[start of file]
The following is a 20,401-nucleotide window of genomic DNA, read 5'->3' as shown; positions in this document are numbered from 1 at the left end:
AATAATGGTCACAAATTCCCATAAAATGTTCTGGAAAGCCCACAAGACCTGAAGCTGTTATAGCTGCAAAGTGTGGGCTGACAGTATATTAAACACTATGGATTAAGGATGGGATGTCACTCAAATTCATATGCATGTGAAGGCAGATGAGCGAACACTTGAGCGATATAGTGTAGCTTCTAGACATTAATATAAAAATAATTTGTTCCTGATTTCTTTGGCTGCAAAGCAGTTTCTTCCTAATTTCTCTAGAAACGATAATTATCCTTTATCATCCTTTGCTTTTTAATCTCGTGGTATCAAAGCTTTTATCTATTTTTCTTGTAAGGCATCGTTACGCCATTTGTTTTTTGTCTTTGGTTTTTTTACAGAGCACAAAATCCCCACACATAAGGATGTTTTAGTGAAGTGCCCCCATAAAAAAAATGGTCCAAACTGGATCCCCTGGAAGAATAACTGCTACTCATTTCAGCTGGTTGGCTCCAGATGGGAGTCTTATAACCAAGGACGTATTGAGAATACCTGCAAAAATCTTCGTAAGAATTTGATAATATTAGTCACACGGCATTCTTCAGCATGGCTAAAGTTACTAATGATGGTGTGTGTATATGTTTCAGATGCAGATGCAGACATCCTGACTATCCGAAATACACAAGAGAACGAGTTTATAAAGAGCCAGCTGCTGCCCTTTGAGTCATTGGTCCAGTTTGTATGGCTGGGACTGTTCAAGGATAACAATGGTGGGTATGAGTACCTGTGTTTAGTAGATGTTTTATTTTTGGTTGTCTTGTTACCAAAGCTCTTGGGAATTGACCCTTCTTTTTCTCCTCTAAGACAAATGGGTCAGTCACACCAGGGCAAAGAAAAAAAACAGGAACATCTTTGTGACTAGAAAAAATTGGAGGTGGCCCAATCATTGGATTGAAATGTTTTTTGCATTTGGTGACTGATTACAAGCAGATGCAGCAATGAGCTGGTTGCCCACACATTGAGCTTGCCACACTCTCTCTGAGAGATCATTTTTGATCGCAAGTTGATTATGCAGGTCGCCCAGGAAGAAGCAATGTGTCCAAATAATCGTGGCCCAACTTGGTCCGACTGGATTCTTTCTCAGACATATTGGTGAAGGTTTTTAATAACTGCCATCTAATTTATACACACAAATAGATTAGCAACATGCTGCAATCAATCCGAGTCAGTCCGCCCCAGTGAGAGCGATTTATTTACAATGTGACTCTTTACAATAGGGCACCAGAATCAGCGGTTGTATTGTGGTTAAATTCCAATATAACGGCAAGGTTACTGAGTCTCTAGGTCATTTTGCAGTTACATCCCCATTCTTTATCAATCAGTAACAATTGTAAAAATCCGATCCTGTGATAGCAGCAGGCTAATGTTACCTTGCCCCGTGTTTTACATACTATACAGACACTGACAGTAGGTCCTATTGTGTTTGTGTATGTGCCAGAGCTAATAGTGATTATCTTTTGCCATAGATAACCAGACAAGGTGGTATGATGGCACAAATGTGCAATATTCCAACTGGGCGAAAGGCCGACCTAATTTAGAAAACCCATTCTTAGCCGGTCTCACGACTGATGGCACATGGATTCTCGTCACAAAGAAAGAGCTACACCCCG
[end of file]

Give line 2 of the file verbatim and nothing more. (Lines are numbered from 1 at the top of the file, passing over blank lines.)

AATAATGGTCACAAATTCCCATAAAATGTTCTGGAAAGCCCACAAGACCTGAAGCTGTTATAGCTGCAAAGTGTGGGCTGACAGTATATTAAACACTATGGATTAAGGATGGGATGTCACTCAAATTCATATGCATGTGAAGGCAGATGAGCGAACACTTGAGCGATATAGTGTAGCTTCTAGACATTAATATAAAAATAATTTGTTCCTGATTTCTTTGGCTGCAAAGCAGTTTCTTCCTAATTTCTCTAGAAACGATAATTATCCTTTATCATCCTTTGCTTTTTAATCTCGTGGTATCAAAGCTTTTATCTATTTTTCTTGTAAGGCATCGTTACGCCATTTGTTTTTTGTCTTTGGTTTTTTTACAGAGCACAAAATCCCCACACATAAGGATGTTTTAGTGAAGTGCCCCCATAAAAAAAATGGTCCAAACTGGATCCCCTGGAAGAATAACTGCTACTCATTTCAGCTGGTTGGCTCCAGATGGGAGTCTTATAACCAAGGACGTATTGAGAATACCTGCAAAAATCTTCGTAAGAATTTGATAATATTAGTCACACGGCATTCTTCAGCATGGCTAAAGTTACTAATGATGGTGTGTGTATATGTTTCAGATGCAGATGCAGACATCCTGACTATCCGAAATACACAAGAGAACGAGTTTATAAAGAGCCAGCTGCTGCCCTTTGAGTCATTGGTCCAGTTTGTATGGCTGGGACTGTTCAAGGATAACAATGGTGGGTATGAGTACCTGTGTTTAGTAGATGTTTTATTTTTGGTTGTCTTGTTACCAAAGCTCTTGGGAATTGACCCTTCTTTTTCTCCTCTAAGACAAATGGGTCAGTCACACCAGGGCAAAGAAAAAAAACAGGAACATCTTTGTGACTAGAAAAAATTGGAGGTGGCCCAATCATTGGATTGAAATGTTTTTTGCATTTGGTGACTGATTACAAGCAGATGCAGCAATGAGCTGGTTGCCCACACATTGAGCTTGCCACACTCTCTCTGAGAGATCATTTTTGATCGCAAGTTGATTATGCAGGTCGCCCAGGAAGAAGCAATGTGTCCAAATAATCGTGGCCCAACTTGGTCCGACTGGATTCTTTCTCAGACATATTGGTGAAGGTTTTTAATAACTGCCATCTAATTTATACACACAAATAGATTAGCAACATGCTGCAATCAATCCGAGTCAGTCCGCCCCAGTGAGAGCGATTTATTTACAATGTGACTCTTTACAATAGGGCACCAGAATCAGCGGTTGTATTGTGGTTAAATTCCAATATAACGGCAAGGTTACTGAGTCTCTAGGTCATTTTGCAGTTACATCCCCATTCTTTATCAATCAGTAACAATTGTAAAAATCCGATCCTGTGATAGCAGCAGGCTAATGTTACCTTGCCCCGTGTTTTACATACTATACAGACACTGACAGTAGGTCCTATTGTGTTTGTGTATGTGCCAGAGCTAATAGTGATTATCTTTTGCCATAGATAACCAGACAAGGTGGTATGATGGCACAAATGTGCAATATTCCAACTGGGCGAAAGGCCGACCTAATTTAGAAAACCCATTCTTAGCCGGTCTCACGACTGATGGCACATGGATTCTCGTCACAAAGAAAGAGCTACACCCCG